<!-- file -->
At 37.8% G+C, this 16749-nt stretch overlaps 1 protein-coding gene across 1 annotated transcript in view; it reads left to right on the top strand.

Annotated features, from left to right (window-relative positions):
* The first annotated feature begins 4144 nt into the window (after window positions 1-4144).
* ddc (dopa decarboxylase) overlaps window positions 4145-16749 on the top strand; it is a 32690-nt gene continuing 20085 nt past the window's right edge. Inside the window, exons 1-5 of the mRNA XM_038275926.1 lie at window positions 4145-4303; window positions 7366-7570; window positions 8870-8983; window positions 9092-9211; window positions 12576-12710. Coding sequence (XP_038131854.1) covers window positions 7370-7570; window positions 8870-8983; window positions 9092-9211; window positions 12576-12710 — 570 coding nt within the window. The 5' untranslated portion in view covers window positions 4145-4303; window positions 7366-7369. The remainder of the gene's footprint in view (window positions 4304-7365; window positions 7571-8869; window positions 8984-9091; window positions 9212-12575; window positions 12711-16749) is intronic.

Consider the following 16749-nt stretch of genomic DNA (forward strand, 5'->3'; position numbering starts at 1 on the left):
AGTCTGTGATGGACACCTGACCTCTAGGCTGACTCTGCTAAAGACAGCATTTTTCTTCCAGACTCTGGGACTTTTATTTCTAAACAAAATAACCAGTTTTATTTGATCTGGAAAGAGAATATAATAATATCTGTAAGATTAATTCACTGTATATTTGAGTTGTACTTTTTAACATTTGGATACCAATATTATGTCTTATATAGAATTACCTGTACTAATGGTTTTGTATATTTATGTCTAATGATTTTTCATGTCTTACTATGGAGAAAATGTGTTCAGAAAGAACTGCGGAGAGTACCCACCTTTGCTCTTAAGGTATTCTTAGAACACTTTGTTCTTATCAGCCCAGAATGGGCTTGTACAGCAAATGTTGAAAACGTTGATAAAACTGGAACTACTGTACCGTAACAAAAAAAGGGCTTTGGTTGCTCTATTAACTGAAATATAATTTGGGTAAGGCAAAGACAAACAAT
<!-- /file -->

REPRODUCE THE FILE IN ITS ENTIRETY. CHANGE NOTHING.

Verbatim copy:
At 37.8% G+C, this 16749-nt stretch overlaps 1 protein-coding gene across 1 annotated transcript in view; it reads left to right on the top strand.

Annotated features, from left to right (window-relative positions):
* The first annotated feature begins 4144 nt into the window (after window positions 1-4144).
* ddc (dopa decarboxylase) overlaps window positions 4145-16749 on the top strand; it is a 32690-nt gene continuing 20085 nt past the window's right edge. Inside the window, exons 1-5 of the mRNA XM_038275926.1 lie at window positions 4145-4303; window positions 7366-7570; window positions 8870-8983; window positions 9092-9211; window positions 12576-12710. Coding sequence (XP_038131854.1) covers window positions 7370-7570; window positions 8870-8983; window positions 9092-9211; window positions 12576-12710 — 570 coding nt within the window. The 5' untranslated portion in view covers window positions 4145-4303; window positions 7366-7369. The remainder of the gene's footprint in view (window positions 4304-7365; window positions 7571-8869; window positions 8984-9091; window positions 9212-12575; window positions 12711-16749) is intronic.

Consider the following 16749-nt stretch of genomic DNA (forward strand, 5'->3'; position numbering starts at 1 on the left):
AGTCTGTGATGGACACCTGACCTCTAGGCTGACTCTGCTAAAGACAGCATTTTTCTTCCAGACTCTGGGACTTTTATTTCTAAACAAAATAACCAGTTTTATTTGATCTGGAAAGAGAATATAATAATATCTGTAAGATTAATTCACTGTATATTTGAGTTGTACTTTTTAACATTTGGATACCAATATTATGTCTTATATAGAATTACCTGTACTAATGGTTTTGTATATTTATGTCTAATGATTTTTCATGTCTTACTATGGAGAAAATGTGTTCAGAAAGAACTGCGGAGAGTACCCACCTTTGCTCTTAAGGTATTCTTAGAACACTTTGTTCTTATCAGCCCAGAATGGGCTTGTACAGCAAATGTTGAAAACGTTGATAAAACTGGAACTACTGTACCGTAACAAAAAAAGGGCTTTGGTTGCTCTATTAACTGAAATATAATTTGGGTAAGGCAAAGACAAACAAT